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  • John McDonnell

NSW leadership stays in the club

New South Wales' state politics are very clubby. They are a web of family connections and personal alliances based on shared backgrounds and religious affiliations. All of this is overlaid with factional deals.

On Wednesday, the NSW National party leadership ballot was held, and Paul Toole became leader and deputy premier, while Bronwyn Taylor was elected deputy leader.

This means that the leadership group is dominated by conservatives, with only Stuart Ayres, the deputy Liberal leader, representing the dominant moderate faction of the Liberal party.

The premier Dominic Perrottet and the deputy premier Paul Toole have worked closely together as members of the Berejiklian cabinet. They both come from large Catholic families and have prominent parents. Toole’s father was a state and federal politician and Perrottet’s father is a leading figure at the World Bank in Washington.

The premier made it clear at the press conference after Mr Toole was sworn in, that both of them would make an extensive tour of NSW regions as soon as that was possible, given Covid restrictions.

Perrottet’s deputy leader, Stuart Ayres, is the partner of the federal foreign affairs minister, Marise Payne. Since the swearing-in of the Perrottet government, Ayres has been given responsibility for trade and industry, which is an interesting choice, given that his partner is the federal minister with primary responsibility for international relations.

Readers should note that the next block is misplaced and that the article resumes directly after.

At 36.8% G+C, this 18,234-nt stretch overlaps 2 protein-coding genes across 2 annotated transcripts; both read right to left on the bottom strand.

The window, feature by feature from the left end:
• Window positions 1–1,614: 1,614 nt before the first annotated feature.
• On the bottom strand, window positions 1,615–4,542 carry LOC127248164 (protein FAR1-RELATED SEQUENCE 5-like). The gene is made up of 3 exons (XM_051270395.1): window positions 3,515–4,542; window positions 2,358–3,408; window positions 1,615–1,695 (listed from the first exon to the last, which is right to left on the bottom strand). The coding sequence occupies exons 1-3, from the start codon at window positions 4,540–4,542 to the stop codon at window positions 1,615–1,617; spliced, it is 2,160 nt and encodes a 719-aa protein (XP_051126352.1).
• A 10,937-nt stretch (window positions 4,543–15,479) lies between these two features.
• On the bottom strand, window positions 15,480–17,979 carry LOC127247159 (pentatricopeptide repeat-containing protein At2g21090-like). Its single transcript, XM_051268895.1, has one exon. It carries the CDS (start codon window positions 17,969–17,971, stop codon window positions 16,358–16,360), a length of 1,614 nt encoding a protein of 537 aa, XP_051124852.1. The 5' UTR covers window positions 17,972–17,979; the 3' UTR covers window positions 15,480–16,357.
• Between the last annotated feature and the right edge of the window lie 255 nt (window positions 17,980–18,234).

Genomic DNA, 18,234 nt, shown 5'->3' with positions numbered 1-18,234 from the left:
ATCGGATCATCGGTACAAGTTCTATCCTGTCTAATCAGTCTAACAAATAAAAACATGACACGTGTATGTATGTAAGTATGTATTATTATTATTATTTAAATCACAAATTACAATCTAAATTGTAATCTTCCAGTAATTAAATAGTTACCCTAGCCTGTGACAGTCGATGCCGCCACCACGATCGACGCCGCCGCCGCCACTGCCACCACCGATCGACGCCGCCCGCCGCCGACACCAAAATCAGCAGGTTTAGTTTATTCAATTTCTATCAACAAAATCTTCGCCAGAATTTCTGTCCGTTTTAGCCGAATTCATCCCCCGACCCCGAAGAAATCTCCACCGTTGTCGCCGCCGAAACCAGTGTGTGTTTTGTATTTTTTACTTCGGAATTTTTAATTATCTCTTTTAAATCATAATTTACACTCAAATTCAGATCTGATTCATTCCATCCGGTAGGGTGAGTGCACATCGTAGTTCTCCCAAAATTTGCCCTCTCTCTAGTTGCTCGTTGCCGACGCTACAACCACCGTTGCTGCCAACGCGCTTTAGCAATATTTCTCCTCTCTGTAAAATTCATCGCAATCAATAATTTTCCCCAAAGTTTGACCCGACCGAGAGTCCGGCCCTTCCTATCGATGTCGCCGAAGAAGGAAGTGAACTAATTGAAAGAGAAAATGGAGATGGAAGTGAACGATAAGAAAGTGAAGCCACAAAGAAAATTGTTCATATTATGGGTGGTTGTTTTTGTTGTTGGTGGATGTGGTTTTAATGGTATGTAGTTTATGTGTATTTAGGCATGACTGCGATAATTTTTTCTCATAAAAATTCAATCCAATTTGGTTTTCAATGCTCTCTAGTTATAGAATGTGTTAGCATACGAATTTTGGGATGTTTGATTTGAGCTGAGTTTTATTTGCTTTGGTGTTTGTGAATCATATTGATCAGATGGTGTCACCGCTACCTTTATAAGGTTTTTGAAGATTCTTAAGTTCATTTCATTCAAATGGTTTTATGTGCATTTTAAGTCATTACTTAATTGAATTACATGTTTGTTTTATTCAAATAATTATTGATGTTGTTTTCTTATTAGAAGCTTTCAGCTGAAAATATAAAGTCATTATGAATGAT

Paul Toole’s deputy is Bronwyn Taylor, who is a member of the Legislative Council and hails from the Monaro region of NSW. She is the sister-in-law of the minister for energy, emission reductions and industry in the federal government, Angus Taylor. Her husband, Duncan Taylor, runs the property that was the subject of a controversial environmental review when Josh Frydenberg was minister for the environment.

Mr Perrottet has made it plain that he intends to continue his conservative reform agenda as premier. Key among the reforms is the modification of the GST formula. He made it plain at the press conference on Wednesday that he had problems with the formula, introduced by Malcolm Turnbull, that put a floor under GST reductions for Western Australia, regardless of the amount of royalties that WA took from the mining industry. He made the point that the more that WA took from royalties, the less was available in taxation revenue for the rest of Australia. At the same time, WA wanted to take GST revenue from poorer states despite the fact that it was running huge surpluses.

Interestingly, Mr Perrottet said that the new NSW treasurer, Matt Kean, who is a close associate of Mr Turnbull, shared his view about the need for GST reform.

In the meantime, the premier made it plain that he would be putting the emphasis on economic recovery rather than focusing on the pandemic. He told journalists he would not be holding morning Covid press conferences at 11 o’clock but that the daily numbers would be posted online at 9.00 am.

Mr Perrottet said that the key to economic recovery was business confidence. He would push the opening up of the economy and accelerate the completion of infrastructure projects. To that end, he had given Rob Stokes, his challenger for the leadership, responsibility for transport and infrastructure.

As the Chinese would say, we live in interesting times.


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